Google Domains Is Finally Out Of Beta After Seven Years And Is Offering A 20% Registration Discount

Google’s domain registration service entered public beta in January of 2015. It’s now exiting beta into general availability in 26 countries, and Google Domains is marking the occasion with a discount.  

Google Domains, which has a nifty icon consisting of a dot and slash, says it has millions of active registrations and aims to be the “easiest place to find, buy and manage a domain.” Long beta periods are a hallmark of Google services, with Gmail’s lasting five years.

It offers over 300 domain endings and touts integration with other Google services, especially for business owners. For example, you don’t have to verify TXT records when integrating a website with Search Console, Google App Engine, or Cloud Run. There’s also the ability to add Workspace to a domain and use Google Sites or Blogger, as well as third-party services like Shopify, Squarespace, WIX, Bluehost, and Weebly.

In terms of reliability, it leverages the “same infrastructure used by Google,” including a “high performance DNS” and 24/7 support There’s also one-click DNSSEC to counter DNS spoofing and cache poison attacks. Contact information can also be kept private for free on WHOIS and RDAP. Other features include DNS record export if you want to move in the future.

Plans are available from $7/year, though .com starts at $12. Meanwhile, Google Domains is celebrating the “move out of beta” with a 20% discount (up to $5 off) on one domain registration or transfer-in using the code DOMAINS20. It’s available for new and returning users until April 15. 

Source: 9to5Google

Software Engineer Rashiq Zahid Creates Website That Knows If Your Local McDonald’s Ice Cream Machine Is Broken

There’s a tired joke about McDonald’s chronically broken ice cream machines. You’ve heard it, I’ve heard it, and 24-year-old software engineer Rashiq Zahid has heard it.

Fortunately, one of us—the engineer, of course—found a way to protect McDonald’s fans from the age-old disappointment of heading all the way to a store only to be told the ice cream machine isn’t working. Zahid calls his new masterpiece mcbroken, and it actually appears to work.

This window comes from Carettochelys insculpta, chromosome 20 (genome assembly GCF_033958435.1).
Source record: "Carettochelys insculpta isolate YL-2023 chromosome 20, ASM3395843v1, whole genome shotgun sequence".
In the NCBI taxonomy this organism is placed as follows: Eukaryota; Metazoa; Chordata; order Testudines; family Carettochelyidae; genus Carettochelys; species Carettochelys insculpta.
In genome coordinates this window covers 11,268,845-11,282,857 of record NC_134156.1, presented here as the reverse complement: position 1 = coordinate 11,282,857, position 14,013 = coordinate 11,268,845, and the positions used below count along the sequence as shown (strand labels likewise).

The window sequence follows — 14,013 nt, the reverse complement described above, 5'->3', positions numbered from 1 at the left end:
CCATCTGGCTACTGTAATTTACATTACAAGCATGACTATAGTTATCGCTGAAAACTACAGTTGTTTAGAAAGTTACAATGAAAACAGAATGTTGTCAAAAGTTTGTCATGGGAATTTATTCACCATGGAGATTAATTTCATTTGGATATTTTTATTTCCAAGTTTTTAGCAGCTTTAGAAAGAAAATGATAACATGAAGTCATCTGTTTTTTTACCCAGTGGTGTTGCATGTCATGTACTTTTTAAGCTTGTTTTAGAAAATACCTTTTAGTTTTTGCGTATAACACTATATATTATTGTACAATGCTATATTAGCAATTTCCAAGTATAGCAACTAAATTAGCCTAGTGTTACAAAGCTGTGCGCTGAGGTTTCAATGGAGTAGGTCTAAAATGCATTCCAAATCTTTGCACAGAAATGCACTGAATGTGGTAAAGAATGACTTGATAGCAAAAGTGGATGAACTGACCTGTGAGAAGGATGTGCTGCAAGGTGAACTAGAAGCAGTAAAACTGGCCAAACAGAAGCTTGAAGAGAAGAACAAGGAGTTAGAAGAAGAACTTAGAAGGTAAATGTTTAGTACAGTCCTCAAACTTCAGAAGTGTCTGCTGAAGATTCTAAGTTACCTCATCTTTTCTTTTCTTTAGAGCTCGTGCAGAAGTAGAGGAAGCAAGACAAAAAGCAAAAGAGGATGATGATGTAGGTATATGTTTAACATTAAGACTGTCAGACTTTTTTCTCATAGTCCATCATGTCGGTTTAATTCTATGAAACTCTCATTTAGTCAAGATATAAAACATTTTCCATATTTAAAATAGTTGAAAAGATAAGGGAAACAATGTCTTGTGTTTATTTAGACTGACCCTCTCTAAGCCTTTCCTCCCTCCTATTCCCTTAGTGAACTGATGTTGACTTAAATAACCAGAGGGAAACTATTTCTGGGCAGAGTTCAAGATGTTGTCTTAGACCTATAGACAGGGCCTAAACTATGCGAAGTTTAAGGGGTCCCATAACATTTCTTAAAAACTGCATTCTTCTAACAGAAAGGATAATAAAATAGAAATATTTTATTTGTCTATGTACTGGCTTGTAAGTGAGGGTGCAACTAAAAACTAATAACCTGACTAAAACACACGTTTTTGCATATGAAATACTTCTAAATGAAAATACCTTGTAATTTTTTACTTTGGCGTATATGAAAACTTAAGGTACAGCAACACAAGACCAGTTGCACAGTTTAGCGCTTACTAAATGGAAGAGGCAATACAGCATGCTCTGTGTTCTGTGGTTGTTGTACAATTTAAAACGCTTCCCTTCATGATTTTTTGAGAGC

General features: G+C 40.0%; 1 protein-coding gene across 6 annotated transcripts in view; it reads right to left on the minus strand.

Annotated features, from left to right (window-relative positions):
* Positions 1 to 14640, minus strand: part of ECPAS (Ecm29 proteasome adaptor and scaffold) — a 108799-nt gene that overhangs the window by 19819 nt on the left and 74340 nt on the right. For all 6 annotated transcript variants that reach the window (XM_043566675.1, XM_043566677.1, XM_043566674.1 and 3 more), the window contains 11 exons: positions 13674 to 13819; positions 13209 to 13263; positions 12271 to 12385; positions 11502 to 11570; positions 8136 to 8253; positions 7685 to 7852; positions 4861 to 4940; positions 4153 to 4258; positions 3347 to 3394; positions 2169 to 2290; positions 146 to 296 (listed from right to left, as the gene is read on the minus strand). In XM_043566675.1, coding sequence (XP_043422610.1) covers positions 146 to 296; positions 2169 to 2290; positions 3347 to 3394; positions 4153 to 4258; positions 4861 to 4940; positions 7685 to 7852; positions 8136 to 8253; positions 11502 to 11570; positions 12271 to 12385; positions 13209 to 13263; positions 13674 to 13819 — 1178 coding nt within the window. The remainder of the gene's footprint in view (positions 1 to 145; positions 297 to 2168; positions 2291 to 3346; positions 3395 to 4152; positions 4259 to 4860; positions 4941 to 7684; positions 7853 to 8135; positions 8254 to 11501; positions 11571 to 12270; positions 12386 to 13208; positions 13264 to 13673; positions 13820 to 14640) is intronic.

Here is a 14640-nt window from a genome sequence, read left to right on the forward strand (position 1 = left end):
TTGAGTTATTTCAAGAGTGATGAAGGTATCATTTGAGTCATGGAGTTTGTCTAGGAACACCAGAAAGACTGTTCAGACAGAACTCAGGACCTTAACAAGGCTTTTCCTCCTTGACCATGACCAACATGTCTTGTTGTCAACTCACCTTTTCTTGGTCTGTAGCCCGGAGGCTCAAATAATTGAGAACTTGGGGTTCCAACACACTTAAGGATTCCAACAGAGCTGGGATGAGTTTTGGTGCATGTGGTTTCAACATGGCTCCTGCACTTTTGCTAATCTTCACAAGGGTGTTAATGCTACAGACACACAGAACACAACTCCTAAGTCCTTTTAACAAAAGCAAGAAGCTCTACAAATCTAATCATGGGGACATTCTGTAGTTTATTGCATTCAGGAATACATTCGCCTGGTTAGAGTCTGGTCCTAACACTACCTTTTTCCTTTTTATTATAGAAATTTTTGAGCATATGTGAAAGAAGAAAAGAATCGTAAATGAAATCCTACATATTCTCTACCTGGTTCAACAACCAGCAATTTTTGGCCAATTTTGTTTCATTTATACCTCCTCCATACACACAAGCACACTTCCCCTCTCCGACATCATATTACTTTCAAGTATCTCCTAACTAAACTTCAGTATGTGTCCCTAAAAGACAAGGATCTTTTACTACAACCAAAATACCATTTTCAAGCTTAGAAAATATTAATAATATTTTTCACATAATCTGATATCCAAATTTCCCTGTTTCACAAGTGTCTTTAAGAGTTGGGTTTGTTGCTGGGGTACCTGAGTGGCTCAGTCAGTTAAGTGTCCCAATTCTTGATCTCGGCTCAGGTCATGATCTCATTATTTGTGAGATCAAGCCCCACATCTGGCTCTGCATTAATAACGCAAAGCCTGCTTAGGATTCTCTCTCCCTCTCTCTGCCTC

In simple terms, because, let’s be real, most of us don’t know what the hell reverse engineering an internal API means, mcbroken acts as a bot that tests the availability of ice cream sundaes at every US location every 30 minutes. It does so by trying to add a sundae to the cart on McDonald’s mobile app.

If the app fails to add a sundae to the cart because ice cream is unavailable at that location, that spot is marked with a red dot on the map. If the app succeeds at adding a sundae to the cart, it means ice cream is available at that location, earning the spot a green dot on the map.

Source: Thrillist

Yelp Will Label Businesses Accused Of Racist Behavior

In what the company calls a “firm stance against racism,” the review site Yelp will warn consumers when a business has been reported for racist behavior.

The company said it would only add this alert to a business page “when there’s resounding evidence of egregious, racist actions from a business owner or employee.”

This will include behavior such as “using overtly racist slurs or symbols.”

“As the nation reckons with issues of systemic racism, we’ve seen in the last few months that there is a clear need to warn consumers about businesses associated with egregious, racially-charged actions to help people make more informed spending decisions,” the San Francisco-based company said in a Thursday statement.

On social media, the announcement prompted some praise, but also skepticism from users who questioned how the initiative would be enforced.

The company said the alert will require a news article from a “credible media outlet.” A link to the article will accompany the notice, and it will appear over the reviews until dismissed.

Source: NPR